The tax probe causing grief to Credit Suisse is demonstrating a break from legal precedent. Despite the case being compared to the UBS scandal, it seems to be courting a more costly and punitive outcome.
UBS eventually resolved claims that it systematically helped clients evade taxes in a $780m deferred prosecution agreement with US authorities, but Credit Suisse appears to be turning into a different kettle of fish.
It is reported to have set aside $2bn to avoid criminal prosecution as it tussles with authorities to resolve the issue.
Why should Credit Suisse face harsher sanctions? The allegations of helping wealthy US clients avoid taxes are the same as those that were levelled at UBS.
As a recent opinion piece in Forbes pointed out, Credit Suisse hosted less in terms of assets in US client accounts than UBS. At its peak, Credit Suisse had more than 22,000 American customers with Swiss accounts holding assets of roughly $10bn, according to a report by the US senate permanent subcommittee on investigation.
UBS was understood to have been hiding about $20bn worth of assets.
Unfortunately for Credit Suisse, the phrase "too big to jail" seems to have left the scent of blood in the noses of US prosecutors. Perhaps one too many deferred prosecution agreements have been bought by big banks attempting contrition.
IBTimes UK revisits some of the astonishing details which emerged from the UBS case.
UBS may have avoided criminal prosecution, but its unscrupulous line in wealth management has become an open secret thanks to the revelations of whistleblower Bradley Birkenfeld.
The disgruntled UBS banker was paid $104m for dishing the dirt on his employers - the largest-ever payout of its kind.
Details emerged of so-called "James Bond bankers" - supposedly high-level wealth managers who travelled to the US frequently using encrypted laptops and other counter-surveillance techniques to avoid possible detection by US authorities - in a scheme that concealed from the IRS about 20,000 wealthy US clients whose accounts were worth a total of $20bn.
Birkenfeld revealed that in 2004, 32 UBS bankers went to the US and held over 3,800 meetings with US clients to provide unlicensed and unregistered advice.
UBS sponsored exclusive events in the US and sent bankers to aggressively seek out and create new business at art openings and auctions, in glamorous places like Miami Beach.
Birkenfeld alleged that upper management encouraged private bankers to enable US clients to create offshore accounts held by sham and nominee corporations in tax haven jurisdictions.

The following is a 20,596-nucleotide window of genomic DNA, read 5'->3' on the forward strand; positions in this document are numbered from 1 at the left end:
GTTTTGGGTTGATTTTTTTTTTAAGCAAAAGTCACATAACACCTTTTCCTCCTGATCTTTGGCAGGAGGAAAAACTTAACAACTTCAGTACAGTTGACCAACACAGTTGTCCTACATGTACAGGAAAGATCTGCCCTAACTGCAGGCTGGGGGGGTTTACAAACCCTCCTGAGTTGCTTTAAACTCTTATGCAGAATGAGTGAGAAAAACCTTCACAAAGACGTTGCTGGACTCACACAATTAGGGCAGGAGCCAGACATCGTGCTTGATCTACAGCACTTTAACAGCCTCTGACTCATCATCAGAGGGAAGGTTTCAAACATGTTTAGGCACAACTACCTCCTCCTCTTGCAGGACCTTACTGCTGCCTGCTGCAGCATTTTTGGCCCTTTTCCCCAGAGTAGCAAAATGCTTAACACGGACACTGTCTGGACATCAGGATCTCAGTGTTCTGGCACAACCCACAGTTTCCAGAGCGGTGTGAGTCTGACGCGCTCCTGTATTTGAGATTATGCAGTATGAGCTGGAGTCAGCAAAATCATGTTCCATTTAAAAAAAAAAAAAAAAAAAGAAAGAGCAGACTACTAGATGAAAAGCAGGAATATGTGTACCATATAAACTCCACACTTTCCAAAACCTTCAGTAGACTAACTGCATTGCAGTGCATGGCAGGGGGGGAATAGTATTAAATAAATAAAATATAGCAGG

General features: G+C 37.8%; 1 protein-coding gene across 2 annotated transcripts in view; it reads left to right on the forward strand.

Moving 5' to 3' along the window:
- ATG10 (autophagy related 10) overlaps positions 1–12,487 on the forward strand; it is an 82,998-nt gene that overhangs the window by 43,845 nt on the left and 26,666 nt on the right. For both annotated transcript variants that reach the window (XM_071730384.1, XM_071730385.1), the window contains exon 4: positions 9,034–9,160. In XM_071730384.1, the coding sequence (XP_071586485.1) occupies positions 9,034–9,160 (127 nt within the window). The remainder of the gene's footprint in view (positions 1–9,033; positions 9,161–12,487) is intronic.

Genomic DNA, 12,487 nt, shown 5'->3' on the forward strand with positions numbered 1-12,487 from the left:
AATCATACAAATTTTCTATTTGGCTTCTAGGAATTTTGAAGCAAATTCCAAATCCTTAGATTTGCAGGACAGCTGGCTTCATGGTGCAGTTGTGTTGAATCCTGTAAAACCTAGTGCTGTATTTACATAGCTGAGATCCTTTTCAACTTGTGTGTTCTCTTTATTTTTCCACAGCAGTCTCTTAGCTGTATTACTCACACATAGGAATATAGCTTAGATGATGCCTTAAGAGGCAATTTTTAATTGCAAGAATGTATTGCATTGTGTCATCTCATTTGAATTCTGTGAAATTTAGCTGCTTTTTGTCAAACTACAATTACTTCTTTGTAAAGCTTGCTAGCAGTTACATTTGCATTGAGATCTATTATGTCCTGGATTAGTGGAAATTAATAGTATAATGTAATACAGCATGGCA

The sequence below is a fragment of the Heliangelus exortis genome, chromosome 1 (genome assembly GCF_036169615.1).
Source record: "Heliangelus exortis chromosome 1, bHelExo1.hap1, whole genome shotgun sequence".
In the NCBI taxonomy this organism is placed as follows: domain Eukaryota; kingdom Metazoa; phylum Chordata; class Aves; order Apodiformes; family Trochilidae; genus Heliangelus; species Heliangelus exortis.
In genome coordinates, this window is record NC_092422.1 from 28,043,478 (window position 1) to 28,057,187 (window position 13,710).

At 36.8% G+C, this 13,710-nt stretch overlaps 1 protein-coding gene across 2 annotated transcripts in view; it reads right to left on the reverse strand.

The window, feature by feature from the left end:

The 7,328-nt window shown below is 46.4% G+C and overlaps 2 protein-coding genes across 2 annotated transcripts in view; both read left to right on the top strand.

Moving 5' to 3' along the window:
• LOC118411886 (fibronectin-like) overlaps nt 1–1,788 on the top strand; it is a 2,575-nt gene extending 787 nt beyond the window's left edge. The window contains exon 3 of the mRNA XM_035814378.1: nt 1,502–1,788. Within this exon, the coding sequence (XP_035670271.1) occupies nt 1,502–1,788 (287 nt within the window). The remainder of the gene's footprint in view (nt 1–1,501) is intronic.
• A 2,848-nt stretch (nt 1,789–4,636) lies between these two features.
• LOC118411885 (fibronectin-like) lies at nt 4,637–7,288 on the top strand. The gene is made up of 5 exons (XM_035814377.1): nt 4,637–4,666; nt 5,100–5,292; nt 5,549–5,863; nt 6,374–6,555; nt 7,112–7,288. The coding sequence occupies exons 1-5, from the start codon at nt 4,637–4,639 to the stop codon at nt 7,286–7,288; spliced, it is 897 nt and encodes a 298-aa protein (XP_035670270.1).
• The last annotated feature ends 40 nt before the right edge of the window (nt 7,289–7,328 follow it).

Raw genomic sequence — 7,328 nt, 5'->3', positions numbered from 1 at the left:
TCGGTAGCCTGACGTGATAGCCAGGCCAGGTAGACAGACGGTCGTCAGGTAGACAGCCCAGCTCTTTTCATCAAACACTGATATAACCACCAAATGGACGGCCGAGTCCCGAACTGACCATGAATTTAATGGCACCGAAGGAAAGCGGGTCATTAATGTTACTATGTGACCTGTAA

UBS directed its clients to falsify IRS forms W-8 BEN to mislead IRS into believing that sham entities owned accounts, not the US client. And likewise UBS failed to issue "1099 forms" to clients to file with the IRS. The forms would have identified the true owners.
In addition, UBS bankers advised clients to hide cash and valuables in numbered safety deposit boxes, as well as purchase jewels, artworks, luxury items using funds in Swiss accounts while overseas. It recommended misrepresenting receipt of funds from Swiss bank accounts in the US as loans from the Swiss bank, and destroying all offshore banking records existing in the US.
Clients were also told to use Swiss bank credit cards that it was claimed could not be discovered by US authorities.
Birkenfeld explained how UBS sent a letter to its US clients who elected not to provide Form W-9, used to identify a taxpayer when payments are made to them, using the bank's status as Qualified Intermediary (QI) to protect the client's real identity. UBS also suggested ways around the regulation, such as excluding US securities from portfolios and for the beneficiary to hold them directly, or for a structure to be put in place between the foundation/trust and the bank which serves as an independent non-transparent owner, and submit documents to the QI to this effect.
Birkenfeld explained in detail how he used the methods to assist property tycoon Igor Olenicoff to file fake returns for his company Olen Properties and hide hundreds of millions of dollars from the IRS.
Birkenfeld even said he had purchased diamonds using money from Olenicoff's offshore account and smuggled them into the US in a toothpaste tube. Olenicoff was eventually forced to pay back $52m in taxes.
UBS also maintained relationships with Swiss and Liechtenstein businessmen who posed as owners and directors of entities. Two Swiss financial professionals who were named and shamed were Hansruedi Schumacher and Matthias Richenbach.
Both helped clients to conceal offshore accounts through a variety of means including prepared sham loans documents used to conceal repatriation of funds, providing cell phones and calling cards to allow untraceable communications with Swiss bankers and hand delivering cash to clients.
They also helped obtain offshore credit cards and falsified documents to make it look like clients' assets belonged to Swiss clients. They also falsified documents to disguise repatriated funds as inheritance from foreign citizens.
We should also remember that UBS did not come quietly. It refused disclosure and referred authorities to a parent company in Switzerland. At this point the legal conflict became a diplomatic one between two governments.
By February 2009 UBS had reached a $780m deferred prosecution agreement with US authorities. In August 2009, 4,450 names were disclosed to the IRS so that the US would withdraw the summons.